When did MSG get a bad reputation? In 1968

Photo: Shutterstock

Photo: Shutterstock

For nearly 50 years now people have been led to believe that food containing monosodium glutamate (MSG) is somehow bad and should be avoided. Since so much food packaging often advertises “No MSG” or “No added MSG”, consumers may be getting that message without being aware of exactly why it is considered bad. The complaint is that some people who eat food with added MSG have an allergic reaction resulting in symptoms such as headaches, nausea, sweating or numbness. However, decades of scientific research has not come up with any conclusive evidence that added MSG causes either allergies or any long term harm to people. Could the MSG scare be based on a myth?

How did MSG get a bad reputation?

The debate on the effects of MSG on health have been traced back to 1968, when a letter to the New England Journal of Medicine described a phenomenon that was labeled “Chinese restaurant syndrome”. This referred to the supposed ill-effects felt by people after consuming Chinese food. The writer asked whether there could be a link between consumption of MSG, commonly found in Chinese cuisine, and these reactions.

MSG is added to food because it enhances umami, a term from Japanese that is used to refer to the savoury flavour of food. A Japanese food researcher was able to extract glutamate, the “g” in MSG, from sea kelp in 1908, and identify it as the ingredient that adds umami. This explains why MSG has been so strongly associated with East Asian cuisine.

Over time, the term “Chinese restaurant syndrome” caught on, as more and more people claimed to have experienced similar symptoms after eating East Asian food. However, the allergic link to MSG in Chinese food was only speculation.

What is the evidence against MSG?

There isn’t much. Simon Oxenham, who blogs extensively about neuroscience and psychology, wrote in Big Think that studies which found that people had allergic reactions to MSG were “all small, uncontrolled, and unblinded, allowing the participants’ expectations to impact the results.” Other studies, in which participants did not know the purpose of the research and were randomly assigned to ingest either MSG or a placebo, found no difference in symptoms between participants who ingested MSG and those who did not.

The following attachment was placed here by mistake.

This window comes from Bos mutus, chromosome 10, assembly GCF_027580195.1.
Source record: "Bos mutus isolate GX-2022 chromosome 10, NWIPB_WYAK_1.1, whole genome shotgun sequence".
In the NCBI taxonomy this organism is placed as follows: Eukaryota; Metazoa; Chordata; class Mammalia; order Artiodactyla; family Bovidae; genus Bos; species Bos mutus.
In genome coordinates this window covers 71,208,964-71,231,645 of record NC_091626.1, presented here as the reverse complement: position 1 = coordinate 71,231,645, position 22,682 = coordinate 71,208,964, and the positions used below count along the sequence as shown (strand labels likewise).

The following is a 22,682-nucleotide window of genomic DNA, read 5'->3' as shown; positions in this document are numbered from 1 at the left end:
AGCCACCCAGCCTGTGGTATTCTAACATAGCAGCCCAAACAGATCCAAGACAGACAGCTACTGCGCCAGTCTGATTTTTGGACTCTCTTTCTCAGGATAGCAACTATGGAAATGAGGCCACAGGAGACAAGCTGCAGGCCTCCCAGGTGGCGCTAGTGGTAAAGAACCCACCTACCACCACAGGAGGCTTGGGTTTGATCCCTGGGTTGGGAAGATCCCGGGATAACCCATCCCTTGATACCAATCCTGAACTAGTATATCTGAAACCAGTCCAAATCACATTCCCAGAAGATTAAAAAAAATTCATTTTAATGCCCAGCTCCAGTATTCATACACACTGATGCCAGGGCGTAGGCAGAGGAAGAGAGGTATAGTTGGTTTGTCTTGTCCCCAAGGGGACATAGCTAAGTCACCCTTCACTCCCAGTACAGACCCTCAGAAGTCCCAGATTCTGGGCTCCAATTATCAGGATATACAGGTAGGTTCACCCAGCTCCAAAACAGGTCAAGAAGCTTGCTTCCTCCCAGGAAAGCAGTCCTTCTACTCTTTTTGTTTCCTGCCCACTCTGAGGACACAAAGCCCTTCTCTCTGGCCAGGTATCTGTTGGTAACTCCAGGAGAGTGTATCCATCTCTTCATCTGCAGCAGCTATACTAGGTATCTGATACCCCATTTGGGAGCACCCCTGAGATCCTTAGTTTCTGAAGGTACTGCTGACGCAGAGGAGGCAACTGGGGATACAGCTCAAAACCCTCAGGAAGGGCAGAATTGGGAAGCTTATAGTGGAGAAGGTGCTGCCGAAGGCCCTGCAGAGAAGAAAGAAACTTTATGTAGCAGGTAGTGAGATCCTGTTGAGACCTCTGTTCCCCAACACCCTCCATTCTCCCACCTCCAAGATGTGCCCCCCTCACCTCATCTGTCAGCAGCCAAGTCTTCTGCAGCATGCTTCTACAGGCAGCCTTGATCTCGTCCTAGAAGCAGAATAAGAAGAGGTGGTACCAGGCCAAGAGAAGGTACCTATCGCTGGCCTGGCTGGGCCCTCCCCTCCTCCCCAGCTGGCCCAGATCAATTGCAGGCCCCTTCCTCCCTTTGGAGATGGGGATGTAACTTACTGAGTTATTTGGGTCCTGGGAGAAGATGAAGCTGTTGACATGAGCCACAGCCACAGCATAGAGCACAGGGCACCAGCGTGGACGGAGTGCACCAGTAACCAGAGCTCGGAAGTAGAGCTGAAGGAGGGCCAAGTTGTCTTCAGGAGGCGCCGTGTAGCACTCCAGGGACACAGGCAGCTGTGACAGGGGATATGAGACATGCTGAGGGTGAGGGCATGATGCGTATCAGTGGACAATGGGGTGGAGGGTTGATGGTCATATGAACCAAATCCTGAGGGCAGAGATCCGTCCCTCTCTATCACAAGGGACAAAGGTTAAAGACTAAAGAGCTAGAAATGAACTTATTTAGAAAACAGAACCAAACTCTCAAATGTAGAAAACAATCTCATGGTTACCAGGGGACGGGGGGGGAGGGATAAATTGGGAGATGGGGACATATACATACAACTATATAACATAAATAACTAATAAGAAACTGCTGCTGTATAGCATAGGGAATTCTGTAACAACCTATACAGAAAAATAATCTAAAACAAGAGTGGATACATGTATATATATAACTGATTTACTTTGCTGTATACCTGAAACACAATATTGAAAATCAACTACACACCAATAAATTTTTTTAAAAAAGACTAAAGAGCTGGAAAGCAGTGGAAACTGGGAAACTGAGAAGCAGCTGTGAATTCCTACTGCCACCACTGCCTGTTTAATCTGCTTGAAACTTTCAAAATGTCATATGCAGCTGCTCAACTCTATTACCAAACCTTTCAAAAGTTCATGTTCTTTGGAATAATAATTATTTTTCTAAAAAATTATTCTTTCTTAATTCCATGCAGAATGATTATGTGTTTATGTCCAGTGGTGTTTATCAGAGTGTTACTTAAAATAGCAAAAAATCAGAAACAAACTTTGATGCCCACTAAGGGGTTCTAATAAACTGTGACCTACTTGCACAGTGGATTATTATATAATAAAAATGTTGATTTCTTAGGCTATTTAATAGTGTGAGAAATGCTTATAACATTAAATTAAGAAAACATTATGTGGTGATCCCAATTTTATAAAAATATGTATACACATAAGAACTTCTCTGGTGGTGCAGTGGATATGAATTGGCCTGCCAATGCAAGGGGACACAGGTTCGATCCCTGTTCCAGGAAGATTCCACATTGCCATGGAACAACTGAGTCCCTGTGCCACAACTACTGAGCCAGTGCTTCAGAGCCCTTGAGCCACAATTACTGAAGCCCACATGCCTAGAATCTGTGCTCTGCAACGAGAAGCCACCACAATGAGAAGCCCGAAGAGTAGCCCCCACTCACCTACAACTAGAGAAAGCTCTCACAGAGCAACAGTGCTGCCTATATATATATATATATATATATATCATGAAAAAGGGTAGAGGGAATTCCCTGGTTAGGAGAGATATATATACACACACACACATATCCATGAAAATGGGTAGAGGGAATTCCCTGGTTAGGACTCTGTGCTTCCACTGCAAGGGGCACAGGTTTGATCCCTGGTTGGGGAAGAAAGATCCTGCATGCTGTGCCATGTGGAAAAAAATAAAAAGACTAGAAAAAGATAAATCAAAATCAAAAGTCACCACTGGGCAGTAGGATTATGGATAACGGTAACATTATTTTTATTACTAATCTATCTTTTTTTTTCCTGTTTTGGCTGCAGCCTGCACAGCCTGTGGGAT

One research paper from 2009 that reviewed many other studies found that “decades of research have failed to demonstrate a clear and consistent relationship between MSG ingestion and the development of these conditions [asthma, rashes, inflammation of the nasal passages].” On the other hand, it is true that one report commissioned by the US governments Food and Drug Administration (USFDA) in the 1990s found that when people consumed 3 grams of MSG alone, without any other food, some of them did report mild adverse symptoms. However, a typical serving of food with added MSG would contain less than 0.5 grams of the additive, so it would take six servings to ingest that amount, which is not typical.

Is MSG an artifical chemical?

What many people may not know about MSG is that it can be found naturally in many food items, particularly tomatoes, broccoli, mushrooms, peas and walnuts. This form of MSG is usually referred to as just glutamate. Derived foods, such as parmesan cheese and soy sauce, are very high in glutamate. Human bodies also extract from proteins, and the USFDA states that “the glutamate in MSG is chemically indistinguishable from glutamate present in food proteins.”

What are the regulations for MSG?

The government Food Safety and Standards Authority of India (FSSAI) allows the use of MSG in three product categories: “Culinary Paste/Other Sauces”, “Soups”, and powders that are used as flavourings. It also lists 51 foods to which MSG may not be added, including any food meant for an infant under 12 years of age. MSG is allowed as a seasoning for pasta and noodles. There is no limit on how much MSG may be added, beyond following “good manufacturing practices.”

Are there any benefits to MSG?

Surprisingly, given all the controversy, yes. MSG may actually provide health benefits to some people. For one thing, foods that naturally contain MSG, such as brocolli, provide many necessary nutrients. Additionally, since glutamate enhances flavour, it could help people who are suffering from loss of apetite due to age or illness. It also makes some food taste better in noisy airplanes.

So should you eat foods with added MSG?

It’s a personal decision, like eating organic or genetically modified foods. The research says MSG is not harmful. For some people, however, no amount of research may convince them that MSG is not harmful or toxic. Even after hearing the science some people insist that it gives them a headache, a burning sensation in their throats or other symptoms. Fortunately for those people, the current labeling regulations mandate that any food to which MSG has been added must mention that in the ingredients, and if MSG occurs naturally in any of the ingredients, the packaging may not say “No MSG” or “No added MSG”.

This brings us back to why the “No MSG” labeling is added in the first place. While any company that does not follow the regulation on this rightly deserves to be corrected by the authorities, given the absence of evidence that MSG is harmful, maybe food manufacturers can stop using the absence of MSG as a marketing ploy.

This article contains MSG, let us know if it gave you a headache. Leave a comment below. Please like FamiLife’s page on Facebook so that you get all our articles and others may find us.

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